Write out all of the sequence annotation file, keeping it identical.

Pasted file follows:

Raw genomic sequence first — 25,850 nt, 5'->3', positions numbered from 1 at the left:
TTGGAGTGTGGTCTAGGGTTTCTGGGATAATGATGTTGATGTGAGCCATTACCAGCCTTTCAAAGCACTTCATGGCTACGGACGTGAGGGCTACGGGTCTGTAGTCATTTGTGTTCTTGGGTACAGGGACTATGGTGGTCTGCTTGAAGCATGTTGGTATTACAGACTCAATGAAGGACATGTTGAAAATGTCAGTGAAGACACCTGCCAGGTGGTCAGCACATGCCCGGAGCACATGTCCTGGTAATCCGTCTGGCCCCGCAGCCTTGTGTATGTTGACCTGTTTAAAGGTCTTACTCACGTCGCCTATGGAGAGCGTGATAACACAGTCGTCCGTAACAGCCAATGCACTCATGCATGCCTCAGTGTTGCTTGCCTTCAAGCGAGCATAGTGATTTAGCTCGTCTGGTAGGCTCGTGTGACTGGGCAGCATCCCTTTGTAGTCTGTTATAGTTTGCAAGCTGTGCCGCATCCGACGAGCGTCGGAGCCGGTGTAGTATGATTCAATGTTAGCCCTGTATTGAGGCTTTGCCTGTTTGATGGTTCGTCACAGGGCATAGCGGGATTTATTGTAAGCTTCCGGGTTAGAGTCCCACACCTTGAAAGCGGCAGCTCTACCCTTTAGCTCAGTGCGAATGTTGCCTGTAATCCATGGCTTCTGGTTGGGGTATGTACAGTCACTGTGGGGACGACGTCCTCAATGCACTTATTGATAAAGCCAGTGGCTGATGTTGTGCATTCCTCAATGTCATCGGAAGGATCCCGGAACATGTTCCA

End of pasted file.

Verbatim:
Raw genomic sequence first — 25,850 nt, 5'->3', positions numbered from 1 at the left:
TTGGAGTGTGGTCTAGGGTTTCTGGGATAATGATGTTGATGTGAGCCATTACCAGCCTTTCAAAGCACTTCATGGCTACGGACGTGAGGGCTACGGGTCTGTAGTCATTTGTGTTCTTGGGTACAGGGACTATGGTGGTCTGCTTGAAGCATGTTGGTATTACAGACTCAATGAAGGACATGTTGAAAATGTCAGTGAAGACACCTGCCAGGTGGTCAGCACATGCCCGGAGCACATGTCCTGGTAATCCGTCTGGCCCCGCAGCCTTGTGTATGTTGACCTGTTTAAAGGTCTTACTCACGTCGCCTATGGAGAGCGTGATAACACAGTCGTCCGTAACAGCCAATGCACTCATGCATGCCTCAGTGTTGCTTGCCTTCAAGCGAGCATAGTGATTTAGCTCGTCTGGTAGGCTCGTGTGACTGGGCAGCATCCCTTTGTAGTCTGTTATAGTTTGCAAGCTGTGCCGCATCCGACGAGCGTCGGAGCCGGTGTAGTATGATTCAATGTTAGCCCTGTATTGAGGCTTTGCCTGTTTGATGGTTCGTCACAGGGCATAGCGGGATTTATTGTAAGCTTCCGGGTTAGAGTCCCACACCTTGAAAGCGGCAGCTCTACCCTTTAGCTCAGTGCGAATGTTGCCTGTAATCCATGGCTTCTGGTTGGGGTATGTACAGTCACTGTGGGGACGACGTCCTCAATGCACTTATTGATAAAGCCAGTGGCTGATGTTGTGCATTCCTCAATGTCATCGGAAGGATCCCGGAACATGTTCCA